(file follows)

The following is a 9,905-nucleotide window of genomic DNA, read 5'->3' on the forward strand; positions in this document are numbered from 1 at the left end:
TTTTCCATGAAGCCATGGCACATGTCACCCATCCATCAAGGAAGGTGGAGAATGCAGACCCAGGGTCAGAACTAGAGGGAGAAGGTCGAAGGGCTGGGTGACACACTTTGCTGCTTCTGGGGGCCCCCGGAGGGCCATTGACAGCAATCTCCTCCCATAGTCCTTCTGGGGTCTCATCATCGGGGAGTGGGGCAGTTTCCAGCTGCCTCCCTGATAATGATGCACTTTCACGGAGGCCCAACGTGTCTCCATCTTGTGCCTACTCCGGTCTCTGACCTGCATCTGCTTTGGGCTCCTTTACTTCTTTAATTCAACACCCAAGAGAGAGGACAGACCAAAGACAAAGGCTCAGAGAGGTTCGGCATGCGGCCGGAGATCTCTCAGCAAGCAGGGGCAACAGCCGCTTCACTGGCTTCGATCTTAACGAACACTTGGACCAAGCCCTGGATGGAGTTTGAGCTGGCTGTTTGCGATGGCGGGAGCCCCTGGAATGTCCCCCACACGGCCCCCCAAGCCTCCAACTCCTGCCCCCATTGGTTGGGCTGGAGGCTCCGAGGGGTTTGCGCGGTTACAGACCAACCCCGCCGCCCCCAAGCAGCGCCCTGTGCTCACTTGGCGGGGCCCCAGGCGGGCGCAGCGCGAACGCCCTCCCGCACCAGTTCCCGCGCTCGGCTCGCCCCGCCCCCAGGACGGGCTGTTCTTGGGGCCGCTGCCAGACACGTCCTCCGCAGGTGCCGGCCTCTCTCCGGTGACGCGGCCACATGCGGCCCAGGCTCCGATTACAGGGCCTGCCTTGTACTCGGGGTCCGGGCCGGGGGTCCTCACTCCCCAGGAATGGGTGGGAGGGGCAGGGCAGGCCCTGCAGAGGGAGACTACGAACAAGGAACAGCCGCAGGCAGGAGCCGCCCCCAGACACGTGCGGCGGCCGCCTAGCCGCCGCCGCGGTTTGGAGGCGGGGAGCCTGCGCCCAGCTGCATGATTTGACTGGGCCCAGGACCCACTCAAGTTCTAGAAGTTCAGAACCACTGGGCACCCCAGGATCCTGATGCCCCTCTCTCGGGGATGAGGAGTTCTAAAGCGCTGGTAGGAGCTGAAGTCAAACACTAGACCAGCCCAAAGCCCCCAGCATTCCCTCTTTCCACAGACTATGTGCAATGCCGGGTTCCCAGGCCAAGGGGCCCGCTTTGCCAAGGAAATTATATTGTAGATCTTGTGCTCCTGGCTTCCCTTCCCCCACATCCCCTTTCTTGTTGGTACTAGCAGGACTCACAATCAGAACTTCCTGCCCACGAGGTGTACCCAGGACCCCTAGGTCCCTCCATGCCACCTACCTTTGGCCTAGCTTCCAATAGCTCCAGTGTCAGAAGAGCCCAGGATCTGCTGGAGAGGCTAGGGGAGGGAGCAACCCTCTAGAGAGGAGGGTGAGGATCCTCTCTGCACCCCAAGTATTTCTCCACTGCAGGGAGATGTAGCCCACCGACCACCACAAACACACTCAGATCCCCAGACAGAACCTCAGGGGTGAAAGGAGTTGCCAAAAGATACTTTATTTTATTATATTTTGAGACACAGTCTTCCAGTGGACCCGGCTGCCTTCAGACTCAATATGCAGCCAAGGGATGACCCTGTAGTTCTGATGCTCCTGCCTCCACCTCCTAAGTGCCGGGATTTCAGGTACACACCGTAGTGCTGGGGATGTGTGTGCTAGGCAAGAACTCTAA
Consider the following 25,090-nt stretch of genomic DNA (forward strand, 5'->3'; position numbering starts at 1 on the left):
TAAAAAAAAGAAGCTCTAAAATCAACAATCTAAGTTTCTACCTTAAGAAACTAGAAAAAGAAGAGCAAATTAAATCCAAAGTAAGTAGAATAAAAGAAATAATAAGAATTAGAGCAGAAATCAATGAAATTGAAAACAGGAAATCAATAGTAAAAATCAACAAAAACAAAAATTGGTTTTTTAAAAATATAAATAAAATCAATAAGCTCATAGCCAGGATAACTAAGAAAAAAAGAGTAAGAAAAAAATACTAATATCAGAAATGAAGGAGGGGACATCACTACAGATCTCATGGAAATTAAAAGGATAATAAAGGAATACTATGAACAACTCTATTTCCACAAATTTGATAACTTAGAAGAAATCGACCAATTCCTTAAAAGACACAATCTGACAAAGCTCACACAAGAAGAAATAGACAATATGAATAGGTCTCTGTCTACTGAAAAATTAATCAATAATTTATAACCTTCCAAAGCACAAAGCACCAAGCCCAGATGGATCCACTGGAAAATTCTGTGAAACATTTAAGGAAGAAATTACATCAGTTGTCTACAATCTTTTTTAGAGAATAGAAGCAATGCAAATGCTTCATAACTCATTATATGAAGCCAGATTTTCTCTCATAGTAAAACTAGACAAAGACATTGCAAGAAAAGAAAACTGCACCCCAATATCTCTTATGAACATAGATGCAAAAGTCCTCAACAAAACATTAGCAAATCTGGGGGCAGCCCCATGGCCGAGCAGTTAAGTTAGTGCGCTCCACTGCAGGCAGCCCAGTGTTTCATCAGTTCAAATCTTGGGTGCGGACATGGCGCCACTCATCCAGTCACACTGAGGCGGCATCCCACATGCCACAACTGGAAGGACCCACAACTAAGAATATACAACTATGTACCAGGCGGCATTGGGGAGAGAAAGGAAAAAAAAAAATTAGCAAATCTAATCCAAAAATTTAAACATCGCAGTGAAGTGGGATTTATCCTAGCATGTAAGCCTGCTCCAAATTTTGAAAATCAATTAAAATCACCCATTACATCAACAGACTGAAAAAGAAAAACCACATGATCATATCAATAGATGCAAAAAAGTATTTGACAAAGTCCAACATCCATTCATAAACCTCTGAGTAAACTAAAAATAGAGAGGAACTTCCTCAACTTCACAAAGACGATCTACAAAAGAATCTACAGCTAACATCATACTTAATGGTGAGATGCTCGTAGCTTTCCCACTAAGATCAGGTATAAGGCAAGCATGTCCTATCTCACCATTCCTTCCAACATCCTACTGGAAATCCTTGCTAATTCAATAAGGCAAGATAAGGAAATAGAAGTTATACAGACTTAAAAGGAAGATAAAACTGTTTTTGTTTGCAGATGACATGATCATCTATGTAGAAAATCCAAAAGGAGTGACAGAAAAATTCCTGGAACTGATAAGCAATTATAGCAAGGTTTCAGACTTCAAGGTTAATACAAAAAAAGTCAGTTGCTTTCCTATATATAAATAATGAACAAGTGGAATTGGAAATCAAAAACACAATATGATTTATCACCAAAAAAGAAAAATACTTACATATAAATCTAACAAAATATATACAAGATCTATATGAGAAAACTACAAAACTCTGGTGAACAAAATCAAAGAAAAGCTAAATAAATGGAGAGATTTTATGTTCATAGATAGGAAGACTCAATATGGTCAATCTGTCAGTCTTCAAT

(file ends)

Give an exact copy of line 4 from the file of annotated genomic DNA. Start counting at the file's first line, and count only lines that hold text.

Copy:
TAAAAAAAAGAAGCTCTAAAATCAACAATCTAAGTTTCTACCTTAAGAAACTAGAAAAAGAAGAGCAAATTAAATCCAAAGTAAGTAGAATAAAAGAAATAATAAGAATTAGAGCAGAAATCAATGAAATTGAAAACAGGAAATCAATAGTAAAAATCAACAAAAACAAAAATTGGTTTTTTAAAAATATAAATAAAATCAATAAGCTCATAGCCAGGATAACTAAGAAAAAAAGAGTAAGAAAAAAATACTAATATCAGAAATGAAGGAGGGGACATCACTACAGATCTCATGGAAATTAAAAGGATAATAAAGGAATACTATGAACAACTCTATTTCCACAAATTTGATAACTTAGAAGAAATCGACCAATTCCTTAAAAGACACAATCTGACAAAGCTCACACAAGAAGAAATAGACAATATGAATAGGTCTCTGTCTACTGAAAAATTAATCAATAATTTATAACCTTCCAAAGCACAAAGCACCAAGCCCAGATGGATCCACTGGAAAATTCTGTGAAACATTTAAGGAAGAAATTACATCAGTTGTCTACAATCTTTTTTAGAGAATAGAAGCAATGCAAATGCTTCATAACTCATTATATGAAGCCAGATTTTCTCTCATAGTAAAACTAGACAAAGACATTGCAAGAAAAGAAAACTGCACCCCAATATCTCTTATGAACATAGATGCAAAAGTCCTCAACAAAACATTAGCAAATCTGGGGGCAGCCCCATGGCCGAGCAGTTAAGTTAGTGCGCTCCACTGCAGGCAGCCCAGTGTTTCATCAGTTCAAATCTTGGGTGCGGACATGGCGCCACTCATCCAGTCACACTGAGGCGGCATCCCACATGCCACAACTGGAAGGACCCACAACTAAGAATATACAACTATGTACCAGGCGGCATTGGGGAGAGAAAGGAAAAAAAAAAATTAGCAAATCTAATCCAAAAATTTAAACATCGCAGTGAAGTGGGATTTATCCTAGCATGTAAGCCTGCTCCAAATTTTGAAAATCAATTAAAATCACCCATTACATCAACAGACTGAAAAAGAAAAACCACATGATCATATCAATAGATGCAAAAAAGTATTTGACAAAGTCCAACATCCATTCATAAACCTCTGAGTAAACTAAAAATAGAGAGGAACTTCCTCAACTTCACAAAGACGATCTACAAAAGAATCTACAGCTAACATCATACTTAATGGTGAGATGCTCGTAGCTTTCCCACTAAGATCAGGTATAAGGCAAGCATGTCCTATCTCACCATTCCTTCCAACATCCTACTGGAAATCCTTGCTAATTCAATAAGGCAAGATAAGGAAATAGAAGTTATACAGACTTAAAAGGAAGATAAAACTGTTTTTGTTTGCAGATGACATGATCATCTATGTAGAAAATCCAAAAGGAGTGACAGAAAAATTCCTGGAACTGATAAGCAATTATAGCAAGGTTTCAGACTTCAAGGTTAATACAAAAAAAGTCAGTTGCTTTCCTATATATAAATAATGAACAAGTGGAATTGGAAATCAAAAACACAATATGATTTATCACCAAAAAAGAAAAATACTTACATATAAATCTAACAAAATATATACAAGATCTATATGAGAAAACTACAAAACTCTGGTGAACAAAATCAAAGAAAAGCTAAATAAATGGAGAGATTTTATGTTCATAGATAGGAAGACTCAATATGGTCAATCTGTCAGTCTTCAAT